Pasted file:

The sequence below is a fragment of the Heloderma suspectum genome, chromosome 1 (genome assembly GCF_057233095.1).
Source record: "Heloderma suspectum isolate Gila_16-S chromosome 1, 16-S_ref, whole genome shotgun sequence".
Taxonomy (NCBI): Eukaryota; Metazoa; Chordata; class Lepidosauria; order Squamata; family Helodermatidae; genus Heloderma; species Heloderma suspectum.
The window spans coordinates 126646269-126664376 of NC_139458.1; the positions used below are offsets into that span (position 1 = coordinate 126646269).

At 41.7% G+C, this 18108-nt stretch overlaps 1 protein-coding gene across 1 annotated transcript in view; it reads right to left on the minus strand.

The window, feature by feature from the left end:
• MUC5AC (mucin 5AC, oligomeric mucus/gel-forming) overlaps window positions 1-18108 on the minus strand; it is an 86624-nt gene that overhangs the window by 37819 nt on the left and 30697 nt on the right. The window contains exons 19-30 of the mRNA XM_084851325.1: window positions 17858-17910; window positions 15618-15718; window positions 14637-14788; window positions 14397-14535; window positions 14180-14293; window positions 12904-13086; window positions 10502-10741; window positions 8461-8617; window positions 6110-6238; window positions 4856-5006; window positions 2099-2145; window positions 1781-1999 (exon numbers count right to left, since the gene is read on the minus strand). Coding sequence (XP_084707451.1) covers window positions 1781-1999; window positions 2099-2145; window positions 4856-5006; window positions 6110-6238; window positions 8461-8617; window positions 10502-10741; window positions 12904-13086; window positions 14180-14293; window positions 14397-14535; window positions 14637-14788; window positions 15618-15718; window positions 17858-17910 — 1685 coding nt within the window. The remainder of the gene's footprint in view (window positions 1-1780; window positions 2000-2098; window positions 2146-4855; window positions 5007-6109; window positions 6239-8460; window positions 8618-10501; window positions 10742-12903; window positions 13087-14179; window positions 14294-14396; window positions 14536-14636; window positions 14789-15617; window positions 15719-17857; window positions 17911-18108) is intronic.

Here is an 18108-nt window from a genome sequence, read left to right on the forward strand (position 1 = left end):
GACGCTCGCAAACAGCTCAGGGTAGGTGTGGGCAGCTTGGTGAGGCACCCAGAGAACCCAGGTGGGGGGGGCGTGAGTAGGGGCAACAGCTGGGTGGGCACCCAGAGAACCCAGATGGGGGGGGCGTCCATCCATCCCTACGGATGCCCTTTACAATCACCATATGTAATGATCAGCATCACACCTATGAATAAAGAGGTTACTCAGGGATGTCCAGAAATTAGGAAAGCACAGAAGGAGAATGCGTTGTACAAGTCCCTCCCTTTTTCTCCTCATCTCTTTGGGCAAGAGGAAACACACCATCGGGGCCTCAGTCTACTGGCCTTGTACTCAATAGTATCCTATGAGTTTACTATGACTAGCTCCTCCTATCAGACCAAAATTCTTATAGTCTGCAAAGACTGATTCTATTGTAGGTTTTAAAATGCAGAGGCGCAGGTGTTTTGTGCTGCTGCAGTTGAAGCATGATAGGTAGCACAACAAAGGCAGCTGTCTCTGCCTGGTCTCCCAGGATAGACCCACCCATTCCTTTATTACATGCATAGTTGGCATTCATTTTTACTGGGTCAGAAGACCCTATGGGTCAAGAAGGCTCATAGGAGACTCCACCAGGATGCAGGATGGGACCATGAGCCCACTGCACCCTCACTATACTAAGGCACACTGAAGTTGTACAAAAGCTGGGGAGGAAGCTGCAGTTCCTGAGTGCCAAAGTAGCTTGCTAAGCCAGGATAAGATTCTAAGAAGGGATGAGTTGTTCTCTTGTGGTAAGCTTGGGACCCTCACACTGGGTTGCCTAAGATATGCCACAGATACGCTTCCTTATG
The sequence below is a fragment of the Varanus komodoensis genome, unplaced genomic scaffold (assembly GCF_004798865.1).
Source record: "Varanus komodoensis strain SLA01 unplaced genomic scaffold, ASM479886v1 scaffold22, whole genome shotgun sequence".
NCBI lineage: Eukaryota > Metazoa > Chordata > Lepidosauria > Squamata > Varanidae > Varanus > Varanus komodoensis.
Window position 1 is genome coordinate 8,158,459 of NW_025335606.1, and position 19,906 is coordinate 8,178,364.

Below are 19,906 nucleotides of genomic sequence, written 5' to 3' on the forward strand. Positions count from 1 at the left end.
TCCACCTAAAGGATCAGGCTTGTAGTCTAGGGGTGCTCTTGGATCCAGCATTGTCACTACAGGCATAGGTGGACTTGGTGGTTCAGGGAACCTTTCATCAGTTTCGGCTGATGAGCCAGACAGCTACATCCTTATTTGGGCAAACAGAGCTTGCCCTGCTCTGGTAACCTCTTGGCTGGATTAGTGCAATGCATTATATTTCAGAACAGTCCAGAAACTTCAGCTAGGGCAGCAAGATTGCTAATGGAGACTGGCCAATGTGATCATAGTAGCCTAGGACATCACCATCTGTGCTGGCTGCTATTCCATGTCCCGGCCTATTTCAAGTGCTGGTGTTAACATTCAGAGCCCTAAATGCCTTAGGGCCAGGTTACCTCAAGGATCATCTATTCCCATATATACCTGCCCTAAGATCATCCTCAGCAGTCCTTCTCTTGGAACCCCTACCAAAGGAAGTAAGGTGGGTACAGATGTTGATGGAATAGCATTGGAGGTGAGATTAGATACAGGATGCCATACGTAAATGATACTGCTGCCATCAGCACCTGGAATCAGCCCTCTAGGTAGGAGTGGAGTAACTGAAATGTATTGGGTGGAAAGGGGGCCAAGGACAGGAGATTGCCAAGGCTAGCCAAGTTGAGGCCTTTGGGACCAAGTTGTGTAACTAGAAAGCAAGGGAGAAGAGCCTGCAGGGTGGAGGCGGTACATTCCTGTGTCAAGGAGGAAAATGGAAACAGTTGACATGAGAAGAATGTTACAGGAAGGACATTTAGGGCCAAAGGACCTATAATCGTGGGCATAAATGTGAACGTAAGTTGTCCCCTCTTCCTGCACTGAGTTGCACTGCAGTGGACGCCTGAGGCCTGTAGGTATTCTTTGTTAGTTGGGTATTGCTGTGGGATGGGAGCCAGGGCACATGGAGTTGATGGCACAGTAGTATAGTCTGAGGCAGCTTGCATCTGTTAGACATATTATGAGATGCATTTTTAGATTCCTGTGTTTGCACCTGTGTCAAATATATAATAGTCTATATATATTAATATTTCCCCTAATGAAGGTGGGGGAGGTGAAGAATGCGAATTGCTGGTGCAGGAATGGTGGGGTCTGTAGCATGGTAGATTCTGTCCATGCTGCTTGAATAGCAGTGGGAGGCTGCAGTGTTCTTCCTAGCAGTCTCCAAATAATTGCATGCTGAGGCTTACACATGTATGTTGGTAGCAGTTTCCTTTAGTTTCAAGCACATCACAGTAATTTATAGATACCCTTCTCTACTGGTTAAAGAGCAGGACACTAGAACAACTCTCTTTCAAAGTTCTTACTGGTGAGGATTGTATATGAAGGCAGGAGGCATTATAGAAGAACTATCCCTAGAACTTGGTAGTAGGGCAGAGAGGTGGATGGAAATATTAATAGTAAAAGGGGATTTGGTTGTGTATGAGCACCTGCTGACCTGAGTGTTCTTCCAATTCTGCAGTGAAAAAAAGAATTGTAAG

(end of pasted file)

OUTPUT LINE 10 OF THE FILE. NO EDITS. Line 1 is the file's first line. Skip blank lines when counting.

The sequence below is a fragment of the Varanus komodoensis genome, unplaced genomic scaffold (assembly GCF_004798865.1).